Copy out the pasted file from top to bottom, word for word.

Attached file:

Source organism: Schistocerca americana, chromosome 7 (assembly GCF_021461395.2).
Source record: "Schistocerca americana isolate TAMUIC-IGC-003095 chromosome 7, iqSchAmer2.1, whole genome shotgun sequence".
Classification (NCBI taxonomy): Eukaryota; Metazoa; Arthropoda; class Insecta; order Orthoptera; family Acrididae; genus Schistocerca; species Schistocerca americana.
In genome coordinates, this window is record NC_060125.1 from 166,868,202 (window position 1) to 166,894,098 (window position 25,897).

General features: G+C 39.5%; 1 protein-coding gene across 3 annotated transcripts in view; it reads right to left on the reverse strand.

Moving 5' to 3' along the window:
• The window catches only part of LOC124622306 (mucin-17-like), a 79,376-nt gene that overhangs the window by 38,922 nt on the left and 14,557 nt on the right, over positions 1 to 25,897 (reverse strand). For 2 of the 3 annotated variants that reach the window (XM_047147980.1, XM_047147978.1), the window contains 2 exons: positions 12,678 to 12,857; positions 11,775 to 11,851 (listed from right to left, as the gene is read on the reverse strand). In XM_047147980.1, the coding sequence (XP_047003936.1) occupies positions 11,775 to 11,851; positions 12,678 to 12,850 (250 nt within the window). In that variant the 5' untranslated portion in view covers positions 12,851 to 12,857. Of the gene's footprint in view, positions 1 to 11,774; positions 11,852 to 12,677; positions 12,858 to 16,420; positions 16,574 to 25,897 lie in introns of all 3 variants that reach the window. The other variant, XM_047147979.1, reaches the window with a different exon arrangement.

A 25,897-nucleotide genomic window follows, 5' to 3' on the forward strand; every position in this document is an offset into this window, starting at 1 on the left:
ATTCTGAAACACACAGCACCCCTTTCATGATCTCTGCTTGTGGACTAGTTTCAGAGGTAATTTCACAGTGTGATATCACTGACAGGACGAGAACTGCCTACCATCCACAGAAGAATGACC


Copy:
Source organism: Schistocerca americana, chromosome 7 (assembly GCF_021461395.2).
Source record: "Schistocerca americana isolate TAMUIC-IGC-003095 chromosome 7, iqSchAmer2.1, whole genome shotgun sequence".
Classification (NCBI taxonomy): Eukaryota; Metazoa; Arthropoda; class Insecta; order Orthoptera; family Acrididae; genus Schistocerca; species Schistocerca americana.
In genome coordinates, this window is record NC_060125.1 from 166,868,202 (window position 1) to 166,894,098 (window position 25,897).

General features: G+C 39.5%; 1 protein-coding gene across 3 annotated transcripts in view; it reads right to left on the reverse strand.

Moving 5' to 3' along the window:
• The window catches only part of LOC124622306 (mucin-17-like), a 79,376-nt gene that overhangs the window by 38,922 nt on the left and 14,557 nt on the right, over positions 1 to 25,897 (reverse strand). For 2 of the 3 annotated variants that reach the window (XM_047147980.1, XM_047147978.1), the window contains 2 exons: positions 12,678 to 12,857; positions 11,775 to 11,851 (listed from right to left, as the gene is read on the reverse strand). In XM_047147980.1, the coding sequence (XP_047003936.1) occupies positions 11,775 to 11,851; positions 12,678 to 12,850 (250 nt within the window). In that variant the 5' untranslated portion in view covers positions 12,851 to 12,857. Of the gene's footprint in view, positions 1 to 11,774; positions 11,852 to 12,677; positions 12,858 to 16,420; positions 16,574 to 25,897 lie in introns of all 3 variants that reach the window. The other variant, XM_047147979.1, reaches the window with a different exon arrangement.

A 25,897-nucleotide genomic window follows, 5' to 3' on the forward strand; every position in this document is an offset into this window, starting at 1 on the left:
ATTCTGAAACACACAGCACCCCTTTCATGATCTCTGCTTGTGGACTAGTTTCAGAGGTAATTTCACAGTGTGATATCACTGACAGGACGAGAACTGCCTACCATCCACAGAAGAATGACC